Chinese commodity futures have given back much of their early session gains

Photo: iStock.

Anyone hoping for a surge in Chinese commodity futures following the start of the National People’s Congress (NPC) in China over the weekend — including a continuation of production capacity cuts in the nation’s steel and coal sectors — will be a little disappointed with the market reaction so far.

Not only have many contracts given back much of the gains seen on Friday evening, some — including rebar and and iron ore — have actually fallen into the red.

Here’s the scoreboard at the mid-session break in China.

SHFE Copper ¥48,380 , 0.02%
SHFE Aluminium ¥13,920 , -1.42%
SHFE Zinc ¥22,670 , -0.72%
SHFE Nickel ¥91,450 , 1.31%
SHFE Rebar ¥3,471 , -0.80%
DCE Iron Ore ¥669.50 , -1.25%
DCE Coking Coal ¥1,310.00 , 1.24%
DCE Coke ¥1,802.00 , 1.18%

On Sunday, the Chinese government announced that it would target further reductions in annual steel and coal production of around 50 and 150 million tonnes in 2017, adding to the 65 and 290 million tonnes of cuts made a year earlier that were larger than initially planned.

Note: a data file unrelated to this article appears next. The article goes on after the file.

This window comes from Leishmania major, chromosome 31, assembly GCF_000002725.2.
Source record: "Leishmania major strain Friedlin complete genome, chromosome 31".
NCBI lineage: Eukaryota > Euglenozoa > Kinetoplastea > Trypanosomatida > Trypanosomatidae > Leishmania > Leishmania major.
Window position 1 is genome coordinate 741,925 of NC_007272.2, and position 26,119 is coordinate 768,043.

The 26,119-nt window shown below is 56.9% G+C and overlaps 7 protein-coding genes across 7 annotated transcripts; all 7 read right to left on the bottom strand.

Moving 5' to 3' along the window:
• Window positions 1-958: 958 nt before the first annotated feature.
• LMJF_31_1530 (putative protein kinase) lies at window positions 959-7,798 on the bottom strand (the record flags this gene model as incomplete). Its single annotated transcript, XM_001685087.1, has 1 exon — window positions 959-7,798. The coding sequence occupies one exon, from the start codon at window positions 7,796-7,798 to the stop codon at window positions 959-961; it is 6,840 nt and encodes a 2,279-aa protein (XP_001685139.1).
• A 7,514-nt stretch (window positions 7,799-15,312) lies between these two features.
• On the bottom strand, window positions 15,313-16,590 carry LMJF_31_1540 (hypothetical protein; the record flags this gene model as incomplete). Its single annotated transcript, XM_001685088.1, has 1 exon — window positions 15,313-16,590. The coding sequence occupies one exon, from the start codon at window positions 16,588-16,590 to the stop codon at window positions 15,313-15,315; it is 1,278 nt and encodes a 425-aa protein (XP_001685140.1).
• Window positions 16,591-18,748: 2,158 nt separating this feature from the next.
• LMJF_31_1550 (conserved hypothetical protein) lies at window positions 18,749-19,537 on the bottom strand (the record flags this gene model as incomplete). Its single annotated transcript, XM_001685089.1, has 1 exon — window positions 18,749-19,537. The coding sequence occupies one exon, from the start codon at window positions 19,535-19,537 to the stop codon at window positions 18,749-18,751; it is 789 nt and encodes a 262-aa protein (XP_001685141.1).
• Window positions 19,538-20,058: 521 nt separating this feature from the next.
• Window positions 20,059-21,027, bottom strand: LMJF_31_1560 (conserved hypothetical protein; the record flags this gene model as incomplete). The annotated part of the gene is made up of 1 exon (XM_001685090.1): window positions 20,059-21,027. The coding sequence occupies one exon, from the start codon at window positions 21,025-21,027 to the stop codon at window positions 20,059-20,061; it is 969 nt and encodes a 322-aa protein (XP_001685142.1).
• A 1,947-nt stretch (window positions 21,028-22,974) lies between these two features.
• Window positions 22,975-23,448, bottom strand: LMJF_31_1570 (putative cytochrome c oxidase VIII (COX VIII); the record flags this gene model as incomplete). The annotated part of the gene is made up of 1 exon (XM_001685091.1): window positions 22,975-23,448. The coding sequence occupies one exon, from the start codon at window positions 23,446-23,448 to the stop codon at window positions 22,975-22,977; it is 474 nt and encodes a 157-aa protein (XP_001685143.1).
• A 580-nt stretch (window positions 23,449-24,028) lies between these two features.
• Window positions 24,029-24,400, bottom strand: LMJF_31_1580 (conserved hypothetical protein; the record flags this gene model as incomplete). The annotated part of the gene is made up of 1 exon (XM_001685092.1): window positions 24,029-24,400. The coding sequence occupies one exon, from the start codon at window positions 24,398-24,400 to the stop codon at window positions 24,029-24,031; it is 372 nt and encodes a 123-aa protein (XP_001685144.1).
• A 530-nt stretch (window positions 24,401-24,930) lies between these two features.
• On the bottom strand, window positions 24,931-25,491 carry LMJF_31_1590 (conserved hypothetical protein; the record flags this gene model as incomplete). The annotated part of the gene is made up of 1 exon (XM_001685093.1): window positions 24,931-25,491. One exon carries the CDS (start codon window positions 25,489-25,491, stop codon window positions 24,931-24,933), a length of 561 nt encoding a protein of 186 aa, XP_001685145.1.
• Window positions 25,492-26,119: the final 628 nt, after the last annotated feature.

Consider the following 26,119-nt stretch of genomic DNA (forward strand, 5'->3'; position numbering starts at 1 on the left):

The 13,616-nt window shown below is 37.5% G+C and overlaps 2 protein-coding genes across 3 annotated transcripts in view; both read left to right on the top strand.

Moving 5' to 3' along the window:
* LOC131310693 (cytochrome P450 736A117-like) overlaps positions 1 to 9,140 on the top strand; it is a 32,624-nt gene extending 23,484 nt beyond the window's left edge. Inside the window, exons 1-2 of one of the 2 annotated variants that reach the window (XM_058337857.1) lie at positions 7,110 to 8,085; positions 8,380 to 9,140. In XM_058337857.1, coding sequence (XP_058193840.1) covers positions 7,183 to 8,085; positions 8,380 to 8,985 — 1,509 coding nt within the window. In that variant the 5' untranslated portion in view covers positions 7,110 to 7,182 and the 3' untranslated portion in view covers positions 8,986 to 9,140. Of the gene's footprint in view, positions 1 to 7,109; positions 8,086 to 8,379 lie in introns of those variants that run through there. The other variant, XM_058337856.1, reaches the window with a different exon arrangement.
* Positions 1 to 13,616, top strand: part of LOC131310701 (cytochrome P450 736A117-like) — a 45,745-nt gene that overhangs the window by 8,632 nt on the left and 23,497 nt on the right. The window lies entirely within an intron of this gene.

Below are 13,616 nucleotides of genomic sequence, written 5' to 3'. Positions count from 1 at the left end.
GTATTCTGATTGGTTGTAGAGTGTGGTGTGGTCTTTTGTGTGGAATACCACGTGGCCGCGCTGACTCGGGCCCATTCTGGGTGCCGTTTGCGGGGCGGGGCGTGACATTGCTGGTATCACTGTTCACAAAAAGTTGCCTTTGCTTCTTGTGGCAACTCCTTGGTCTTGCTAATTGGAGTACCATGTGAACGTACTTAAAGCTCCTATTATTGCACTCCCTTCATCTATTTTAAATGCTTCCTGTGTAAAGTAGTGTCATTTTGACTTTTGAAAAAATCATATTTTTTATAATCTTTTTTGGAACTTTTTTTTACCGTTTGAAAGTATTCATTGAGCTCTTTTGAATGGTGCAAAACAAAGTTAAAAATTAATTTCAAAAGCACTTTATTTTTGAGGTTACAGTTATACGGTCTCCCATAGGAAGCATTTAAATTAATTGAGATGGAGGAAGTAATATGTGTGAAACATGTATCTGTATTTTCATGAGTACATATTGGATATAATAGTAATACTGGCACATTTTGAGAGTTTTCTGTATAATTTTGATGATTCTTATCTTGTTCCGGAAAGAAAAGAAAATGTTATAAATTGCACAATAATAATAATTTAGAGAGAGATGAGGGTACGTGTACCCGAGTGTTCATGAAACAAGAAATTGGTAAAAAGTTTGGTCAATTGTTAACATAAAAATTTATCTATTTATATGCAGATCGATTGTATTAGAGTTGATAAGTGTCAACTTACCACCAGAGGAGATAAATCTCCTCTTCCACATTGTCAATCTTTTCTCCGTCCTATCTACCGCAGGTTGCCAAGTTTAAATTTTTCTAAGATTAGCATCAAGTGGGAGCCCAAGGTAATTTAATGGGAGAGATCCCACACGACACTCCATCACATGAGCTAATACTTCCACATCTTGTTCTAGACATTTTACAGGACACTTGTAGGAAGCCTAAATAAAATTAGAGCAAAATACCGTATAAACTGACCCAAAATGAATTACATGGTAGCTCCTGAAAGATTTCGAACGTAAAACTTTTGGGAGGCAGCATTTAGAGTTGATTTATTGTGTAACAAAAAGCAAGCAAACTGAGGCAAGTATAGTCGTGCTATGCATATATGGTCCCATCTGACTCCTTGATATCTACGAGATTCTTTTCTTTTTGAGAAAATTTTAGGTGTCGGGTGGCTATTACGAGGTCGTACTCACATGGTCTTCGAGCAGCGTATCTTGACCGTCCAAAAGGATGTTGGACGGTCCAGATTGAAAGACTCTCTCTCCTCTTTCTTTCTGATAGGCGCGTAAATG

In early 2016, the government pledge to address acute overcapacity in these sectors, targeting 100 million to 150 million tonnes of steel capacity cuts and 800 million tonnes of coal capacity by 2020.

Along with supply disruptions and a rebound in Chinese steel demand, these cuts saw prices for steel and its related inputs soar in 2016, reversing the trend seen in the previous four years.

The early price action in commodity futures suggests investors may be underwhelmed by these announcements.

“Some may focus on the slower GDP growth target for 2017 while others, more familiar with China’s political cycle, are likely to point to the fact the Chinese government remains strongly committed to infrastructure investment in railway, road and water conservancy,” said Wei Li, China and Asia economist at the Commonwealth Bank.

“The continued reduction in excess capacity in steel and coal industries is supposedly good for both domestic and global commodity prices,” he added.

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